For a minute, let's say Darksiders is a big bowl of gaming stew. Like any stews there is a main ingredient that the stew is built on and then other things are added to add new flavors to the mix. In Darksiders is a stew then the core ingredient is God of War but the folks at Vigil have added giant chunks of Zelda along with a dash Dragoon Orta and a few of other spices to create a gaming stew that hard core gamers are going to eat up.
In Darksiders you play War, one of the Four Horsemen of the apocalypse who is charged by the Charred Council to keep the forces of heaven and hell from destroying Earth before the apocalypse is signaled. Once the apocalypse is on, War and his three brethren will be summoned to oversee the battle. It turns out the someone triggers the apocalypse a bit pre-maturely, summoning War but not his three brothers. Because of his bad case of "premature apocalation" War is blamed for causing the early apocalypse (which is won by the forces of Hell) and is now responsible for tracking down what went wrong and putting everything back the way it was.
War is stripped of most of the powers (if you don't see that coming you need to play more games) and must regain them before the inevitable climactic battle at end of the game. He's escorted by the Watcher, an ethereal spirit bound to him to ensures that he doesn't wander off and "Go Native" with the demons who now rule the Earth. This isn't a bad thing as The Watcher is voiced by Mark Hamil who is using a toned down version of his Joker voice for the character.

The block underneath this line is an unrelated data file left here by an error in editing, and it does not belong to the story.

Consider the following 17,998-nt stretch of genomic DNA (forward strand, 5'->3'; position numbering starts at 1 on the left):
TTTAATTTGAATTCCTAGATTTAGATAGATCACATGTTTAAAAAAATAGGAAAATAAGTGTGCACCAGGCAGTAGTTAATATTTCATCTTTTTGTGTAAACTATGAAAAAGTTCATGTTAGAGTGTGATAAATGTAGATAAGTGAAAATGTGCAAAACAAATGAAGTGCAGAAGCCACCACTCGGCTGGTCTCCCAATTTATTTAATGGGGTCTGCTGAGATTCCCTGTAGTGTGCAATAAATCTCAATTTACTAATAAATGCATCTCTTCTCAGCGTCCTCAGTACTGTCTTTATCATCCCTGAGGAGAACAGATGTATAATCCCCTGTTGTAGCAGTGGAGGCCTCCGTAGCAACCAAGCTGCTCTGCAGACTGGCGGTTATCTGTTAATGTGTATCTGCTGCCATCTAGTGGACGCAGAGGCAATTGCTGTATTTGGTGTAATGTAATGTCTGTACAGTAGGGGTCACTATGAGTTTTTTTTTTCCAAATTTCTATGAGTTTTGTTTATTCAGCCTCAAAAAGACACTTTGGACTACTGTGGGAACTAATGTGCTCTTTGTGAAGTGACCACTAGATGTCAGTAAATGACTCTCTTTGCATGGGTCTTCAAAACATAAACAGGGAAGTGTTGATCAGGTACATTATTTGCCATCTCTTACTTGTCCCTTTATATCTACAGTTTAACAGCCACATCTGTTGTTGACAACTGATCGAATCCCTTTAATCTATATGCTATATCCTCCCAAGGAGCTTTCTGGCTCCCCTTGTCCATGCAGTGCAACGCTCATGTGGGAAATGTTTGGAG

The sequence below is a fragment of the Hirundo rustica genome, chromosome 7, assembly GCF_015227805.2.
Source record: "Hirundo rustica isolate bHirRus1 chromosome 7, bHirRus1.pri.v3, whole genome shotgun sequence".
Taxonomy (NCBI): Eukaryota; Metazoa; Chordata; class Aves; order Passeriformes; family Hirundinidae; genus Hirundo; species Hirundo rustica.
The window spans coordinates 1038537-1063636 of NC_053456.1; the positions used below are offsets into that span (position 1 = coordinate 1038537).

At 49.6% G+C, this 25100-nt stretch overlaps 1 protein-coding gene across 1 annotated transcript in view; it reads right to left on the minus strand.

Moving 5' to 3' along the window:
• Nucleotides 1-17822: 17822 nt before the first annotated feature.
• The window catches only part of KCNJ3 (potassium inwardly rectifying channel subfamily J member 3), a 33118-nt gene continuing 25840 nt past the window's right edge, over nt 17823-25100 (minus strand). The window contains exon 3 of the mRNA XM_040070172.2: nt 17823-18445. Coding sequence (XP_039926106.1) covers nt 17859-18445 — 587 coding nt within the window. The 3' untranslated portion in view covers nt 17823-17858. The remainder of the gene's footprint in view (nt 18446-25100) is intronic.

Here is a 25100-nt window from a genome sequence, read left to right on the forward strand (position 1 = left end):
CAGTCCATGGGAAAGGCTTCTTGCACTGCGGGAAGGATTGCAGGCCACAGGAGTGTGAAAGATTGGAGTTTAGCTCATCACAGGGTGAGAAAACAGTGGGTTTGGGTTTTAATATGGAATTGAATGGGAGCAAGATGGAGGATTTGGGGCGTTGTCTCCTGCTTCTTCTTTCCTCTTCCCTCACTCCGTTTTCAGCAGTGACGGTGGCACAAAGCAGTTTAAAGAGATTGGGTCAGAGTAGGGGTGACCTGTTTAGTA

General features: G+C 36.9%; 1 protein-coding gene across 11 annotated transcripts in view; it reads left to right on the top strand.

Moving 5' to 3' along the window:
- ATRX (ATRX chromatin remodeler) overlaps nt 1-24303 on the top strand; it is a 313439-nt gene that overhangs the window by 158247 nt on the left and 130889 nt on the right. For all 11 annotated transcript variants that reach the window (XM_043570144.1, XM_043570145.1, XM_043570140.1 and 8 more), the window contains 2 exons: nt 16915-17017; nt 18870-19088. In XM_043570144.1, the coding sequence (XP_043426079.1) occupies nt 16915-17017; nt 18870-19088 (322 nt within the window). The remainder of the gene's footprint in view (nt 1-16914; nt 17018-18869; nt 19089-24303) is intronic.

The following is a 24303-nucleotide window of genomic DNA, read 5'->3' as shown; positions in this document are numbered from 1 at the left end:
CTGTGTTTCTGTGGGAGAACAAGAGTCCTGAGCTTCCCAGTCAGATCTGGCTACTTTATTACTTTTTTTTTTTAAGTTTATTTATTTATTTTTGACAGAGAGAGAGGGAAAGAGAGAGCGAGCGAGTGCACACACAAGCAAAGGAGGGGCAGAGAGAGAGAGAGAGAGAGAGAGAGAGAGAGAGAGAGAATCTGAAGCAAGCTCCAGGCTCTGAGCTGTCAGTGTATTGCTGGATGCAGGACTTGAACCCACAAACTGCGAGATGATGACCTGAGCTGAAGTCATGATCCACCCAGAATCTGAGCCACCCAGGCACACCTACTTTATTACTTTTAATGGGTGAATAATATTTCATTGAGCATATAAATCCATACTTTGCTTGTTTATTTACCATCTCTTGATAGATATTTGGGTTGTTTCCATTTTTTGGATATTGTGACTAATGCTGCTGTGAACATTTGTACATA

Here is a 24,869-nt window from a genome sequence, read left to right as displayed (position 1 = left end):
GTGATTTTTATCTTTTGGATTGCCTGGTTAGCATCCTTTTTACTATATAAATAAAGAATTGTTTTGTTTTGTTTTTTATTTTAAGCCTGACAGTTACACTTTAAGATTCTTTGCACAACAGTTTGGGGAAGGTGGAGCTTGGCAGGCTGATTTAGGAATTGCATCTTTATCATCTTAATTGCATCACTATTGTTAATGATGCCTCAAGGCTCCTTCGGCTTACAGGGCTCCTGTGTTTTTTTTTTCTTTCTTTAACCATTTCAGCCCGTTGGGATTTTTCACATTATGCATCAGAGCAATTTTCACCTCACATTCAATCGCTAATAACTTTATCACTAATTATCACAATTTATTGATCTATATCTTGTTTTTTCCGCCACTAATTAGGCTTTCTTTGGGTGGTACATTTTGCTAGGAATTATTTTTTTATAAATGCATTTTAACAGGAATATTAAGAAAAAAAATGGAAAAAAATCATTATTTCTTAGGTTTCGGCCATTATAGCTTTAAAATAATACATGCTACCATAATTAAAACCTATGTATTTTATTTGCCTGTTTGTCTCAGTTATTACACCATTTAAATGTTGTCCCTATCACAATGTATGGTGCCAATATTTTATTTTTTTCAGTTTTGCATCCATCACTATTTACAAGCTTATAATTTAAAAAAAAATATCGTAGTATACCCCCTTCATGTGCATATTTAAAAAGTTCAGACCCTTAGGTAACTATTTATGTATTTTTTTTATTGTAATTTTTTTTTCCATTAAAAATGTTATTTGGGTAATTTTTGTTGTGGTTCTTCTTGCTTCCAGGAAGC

While the story arc of the game will be familiar to most gamers, what differentiates Darksiders is the art design of Joe Madureira. Mr. Madureira comes from the comic book world and brings that aesthetic to the game. This extends to the writing as well as Darksiders feels like a bit like a full length interactive comic book without the ads for X-Ray specs at the end. This will probably be turn off for some people who loath this kind of writing. It's not quite as over the top as Heavy Metal or the Spawn movies but it does push ever so slightly into teenage boy realm a bit here and there. As a character, War is a bit overwrought and brooding. There's not a lot of depth to his character but he gets the job done. This isn't necessarily a bad thing but don't expect War to be as nuanced or deep as Kratos or Gordon Freeman.
The real genius of having Joe Madureira though, comes through in the character and environmental design. Sure we've seen zombies, demons, and angels in games before but Darksiders has some amazing character designs that are a step beyond what I've seen in other games. There is some fantastic creature design in the game and they reminded me a bit of the bestiary Guillermo Del Toro crafted for Pan's Labyrinth and the Hellboy movies. These characters help forge an immersive environment that's easy to stay in for large stretches of time.